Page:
Anyone who has spent time here knows the city already has at least one unofficial tune: Randy Newman's "I Love LA" is played after every home game the Los Angeles Lakers or Dodgers win.
But have you heard Bing Crosby warble about how he once planned to "settle down and nevermore roam, and make the San Fernando Valley my home?" Or songwriter George G.W. Morgan's tuneful boast in 1876 that if you really wanted great wine, forget the fancy European stuff, just open a bottle of LA's best and drink up.
Crosby's "San Fernando Valley," a hit in 1943, and Morgan's "The Wines of Los Angeles County" are just two of nearly 200 songs that promote, mystify, glamorize and, let's be honest, often exaggerate the value of living in Los Angeles and its scores of suburbs.
And those are just the songs written between 1849 and 1959 that pop music historian Josh Kun came across while combing through the archives of the Los Angeles Public Library. The result is "Songs in the Key of LA," an ambitious summer-long project that kicked off earlier this month with the publication of a colorful, coffee-table book.
Next month a large, free-to-the-public exhibition of LA's music history opens at the downtown library. Throughout much of the rest of the summer, such prominent LA musicians as Van Dyke Parks, Quetzal and Ozomatli will be bringing the songs themselves to life in a series of public performances and recordings.
The works range from waltzes to Sousa-style marches, include cumbias representing the city's Latino influences and jazz styles carried west from New Orleans. But one unifying lyrical theme they all contain is pretty much this: Los Angeles is a sunnier, prettier, better place to live than wherever you are, and you'd be crazy not to want to be here instead.
As songwriters Jay Livingston and Ray Evans proclaim in "Angeltown" — which actually is LA's official song — "Once you wander through its byways, then you never can depart. In a thousand sweet and sly ways, it will win your heart!"
There is a reason for such unmitigated musical cheerleading, said Kun, a professor at the University of Southern California's Annenberg School for Communication and Journalism. Almost from the day it ostentatiously named itself the City of the Angels, LA has been portrayed as a fantasyland of palm trees, orange groves, beaches and beautiful people.
"Unlike with other cities, songs in early LA were often treated as instruments of boosterism," Kun said. "An industry was in place to help support song production that added to the sunshine-hype machine."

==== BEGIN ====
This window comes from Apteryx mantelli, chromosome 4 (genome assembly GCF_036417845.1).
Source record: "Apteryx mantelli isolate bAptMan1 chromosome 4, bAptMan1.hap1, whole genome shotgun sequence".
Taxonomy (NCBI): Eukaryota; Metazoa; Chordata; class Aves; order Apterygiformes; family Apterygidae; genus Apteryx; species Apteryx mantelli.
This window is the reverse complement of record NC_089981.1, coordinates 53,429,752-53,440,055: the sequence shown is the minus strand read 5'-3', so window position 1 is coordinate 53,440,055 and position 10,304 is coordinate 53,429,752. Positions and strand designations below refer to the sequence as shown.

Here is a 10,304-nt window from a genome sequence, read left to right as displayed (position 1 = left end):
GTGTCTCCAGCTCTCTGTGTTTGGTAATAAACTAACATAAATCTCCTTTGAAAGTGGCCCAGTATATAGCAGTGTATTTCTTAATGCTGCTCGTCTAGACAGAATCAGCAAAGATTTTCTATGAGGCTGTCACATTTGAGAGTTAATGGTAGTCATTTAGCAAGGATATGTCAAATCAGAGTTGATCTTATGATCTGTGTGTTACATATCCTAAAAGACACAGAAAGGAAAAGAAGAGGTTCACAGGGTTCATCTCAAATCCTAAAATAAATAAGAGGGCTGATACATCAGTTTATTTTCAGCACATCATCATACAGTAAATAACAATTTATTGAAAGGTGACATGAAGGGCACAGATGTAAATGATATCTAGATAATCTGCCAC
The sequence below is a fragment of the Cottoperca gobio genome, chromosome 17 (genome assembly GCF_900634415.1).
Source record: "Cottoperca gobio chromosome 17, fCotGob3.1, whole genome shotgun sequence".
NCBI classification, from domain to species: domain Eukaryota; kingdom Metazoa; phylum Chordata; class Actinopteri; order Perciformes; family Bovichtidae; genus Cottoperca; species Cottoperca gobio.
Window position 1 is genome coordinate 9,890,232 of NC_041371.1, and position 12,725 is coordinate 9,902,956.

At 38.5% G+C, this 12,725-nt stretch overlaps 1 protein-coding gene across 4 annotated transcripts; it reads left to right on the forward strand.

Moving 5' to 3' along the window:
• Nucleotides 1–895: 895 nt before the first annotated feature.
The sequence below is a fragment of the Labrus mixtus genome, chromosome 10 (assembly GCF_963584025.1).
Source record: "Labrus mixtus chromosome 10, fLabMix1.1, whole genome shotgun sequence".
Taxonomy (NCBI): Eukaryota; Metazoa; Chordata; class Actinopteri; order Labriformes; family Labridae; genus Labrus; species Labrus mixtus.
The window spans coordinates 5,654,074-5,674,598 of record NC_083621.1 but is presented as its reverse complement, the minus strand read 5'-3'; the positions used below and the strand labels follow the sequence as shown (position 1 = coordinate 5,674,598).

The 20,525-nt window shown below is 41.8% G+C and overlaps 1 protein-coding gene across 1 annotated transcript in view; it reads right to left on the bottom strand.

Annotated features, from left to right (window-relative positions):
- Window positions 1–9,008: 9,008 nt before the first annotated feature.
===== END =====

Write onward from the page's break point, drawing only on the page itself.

Livingston and Evans, for example, were movie songwriters who won Academy Awards for the pop classics "Que Será, Será," ''Mona Lisa" and "Buttons and Bows." They were talked into writing "Angeltown" in 1959 by Los Angeles Times columnist Gene Sherman who wanted his hometown to have an official song. Apparently he didn't think tunes like "Los Angeles Hurrah! The Place For You and Me," which was written in 1918, or 1920's "Los Angeles The Beautiful," made the cut.
"Angeltown" apparently didn't either. Although it became the official city song in 1966, it didn't merit a mention in the Los Angeles Times obituaries for either man.
Meanwhile, people have pretty much been arguing ever since that LA needs a better song. Following in his predecessor's footsteps, Los Angeles Times columnist Steve Lopez nominated local musician Justin Chart's "Los Angeles the Song" as a serious contender earlier this year.
He acknowledged in a blog post a few days later, however, that many readers weren't buying that; they preferred Newman's "I Love LA." Still others suggested the Doors' "LA Woman" or the Red Hot Chili Peppers' "Under the Bridge."
None of those are in "Songs in the Key of LA" because Kun wanted to focus on the period between the mid-19th and mid-20th centuries, when sales of sheet music truly defined whether a song was a hit. It also gave him a chance to publish the elaborate, colorful sheet music covers that were truly the album covers and concert posters of their day.
To really bring the project to life, however, he knew he needed to have modern-day musicians record and perform some of the songs.
Grammy-nominated LA fusion band La Santa Cecilia took on "Chiapanecas," a song not only performed by Lupe Velez in the 1939 Hollywood film "The Girl From Mexico" but also a longtime staple of mariachi groups along the city's historic Olvera Street. The group modernized it a bit, adding a Tejano melody and a rock beat.
The veteran alt-country contingent I See Hawks in LA left "In The Valley of the San Joaquin" pretty much unchanged. There was a good reason for that, said lead singer Rob Waller. With its old-timey references to orange groves and "fields of yellow corn, where the quail sing every morn," it sounded like a song they might have written last week.
In fact, the San Joaquin Valley, 100 miles to the north, remains much the agricultural hub it once was when the song was written in 1904, while LA has planted subdivisions in its fields and paved its once-abundant orange groves.
But the California dream that was and is LA endures.
"You get here and you realize the dream you had isn't what living here is exactly like. But you still want the dream, and so you still write the songs," he said with a laugh. "It's still your muse, and you're still celebrating the idea of infinite possibility — which is what LA is."